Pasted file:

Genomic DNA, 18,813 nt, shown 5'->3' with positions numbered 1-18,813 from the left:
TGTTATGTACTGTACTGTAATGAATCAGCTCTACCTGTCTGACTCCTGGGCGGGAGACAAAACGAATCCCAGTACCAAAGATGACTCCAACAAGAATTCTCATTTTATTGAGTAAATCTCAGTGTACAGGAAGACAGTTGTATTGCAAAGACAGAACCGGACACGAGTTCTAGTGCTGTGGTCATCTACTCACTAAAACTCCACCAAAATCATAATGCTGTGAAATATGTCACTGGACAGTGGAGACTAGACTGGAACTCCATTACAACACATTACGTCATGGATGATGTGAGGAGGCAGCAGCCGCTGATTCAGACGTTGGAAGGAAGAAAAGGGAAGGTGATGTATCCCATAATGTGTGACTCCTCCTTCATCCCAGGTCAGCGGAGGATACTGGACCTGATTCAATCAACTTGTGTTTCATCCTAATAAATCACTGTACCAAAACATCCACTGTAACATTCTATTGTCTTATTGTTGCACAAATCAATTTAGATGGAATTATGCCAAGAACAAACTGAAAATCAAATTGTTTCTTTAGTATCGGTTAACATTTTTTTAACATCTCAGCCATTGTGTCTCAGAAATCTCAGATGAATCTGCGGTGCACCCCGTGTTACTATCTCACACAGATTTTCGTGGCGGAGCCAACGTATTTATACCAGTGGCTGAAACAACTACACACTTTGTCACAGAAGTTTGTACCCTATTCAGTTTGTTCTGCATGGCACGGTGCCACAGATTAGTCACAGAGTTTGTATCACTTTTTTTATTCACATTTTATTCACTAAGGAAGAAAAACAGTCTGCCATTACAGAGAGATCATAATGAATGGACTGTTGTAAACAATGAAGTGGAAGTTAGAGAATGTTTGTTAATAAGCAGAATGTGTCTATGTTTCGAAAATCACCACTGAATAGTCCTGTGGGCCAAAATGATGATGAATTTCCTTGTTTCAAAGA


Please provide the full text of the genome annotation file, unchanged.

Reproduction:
Genomic DNA, 18,813 nt, shown 5'->3' with positions numbered 1-18,813 from the left:
TGTTATGTACTGTACTGTAATGAATCAGCTCTACCTGTCTGACTCCTGGGCGGGAGACAAAACGAATCCCAGTACCAAAGATGACTCCAACAAGAATTCTCATTTTATTGAGTAAATCTCAGTGTACAGGAAGACAGTTGTATTGCAAAGACAGAACCGGACACGAGTTCTAGTGCTGTGGTCATCTACTCACTAAAACTCCACCAAAATCATAATGCTGTGAAATATGTCACTGGACAGTGGAGACTAGACTGGAACTCCATTACAACACATTACGTCATGGATGATGTGAGGAGGCAGCAGCCGCTGATTCAGACGTTGGAAGGAAGAAAAGGGAAGGTGATGTATCCCATAATGTGTGACTCCTCCTTCATCCCAGGTCAGCGGAGGATACTGGACCTGATTCAATCAACTTGTGTTTCATCCTAATAAATCACTGTACCAAAACATCCACTGTAACATTCTATTGTCTTATTGTTGCACAAATCAATTTAGATGGAATTATGCCAAGAACAAACTGAAAATCAAATTGTTTCTTTAGTATCGGTTAACATTTTTTTAACATCTCAGCCATTGTGTCTCAGAAATCTCAGATGAATCTGCGGTGCACCCCGTGTTACTATCTCACACAGATTTTCGTGGCGGAGCCAACGTATTTATACCAGTGGCTGAAACAACTACACACTTTGTCACAGAAGTTTGTACCCTATTCAGTTTGTTCTGCATGGCACGGTGCCACAGATTAGTCACAGAGTTTGTATCACTTTTTTTATTCACATTTTATTCACTAAGGAAGAAAAACAGTCTGCCATTACAGAGAGATCATAATGAATGGACTGTTGTAAACAATGAAGTGGAAGTTAGAGAATGTTTGTTAATAAGCAGAATGTGTCTATGTTTCGAAAATCACCACTGAATAGTCCTGTGGGCCAAAATGATGATGAATTTCCTTGTTTCAAAGA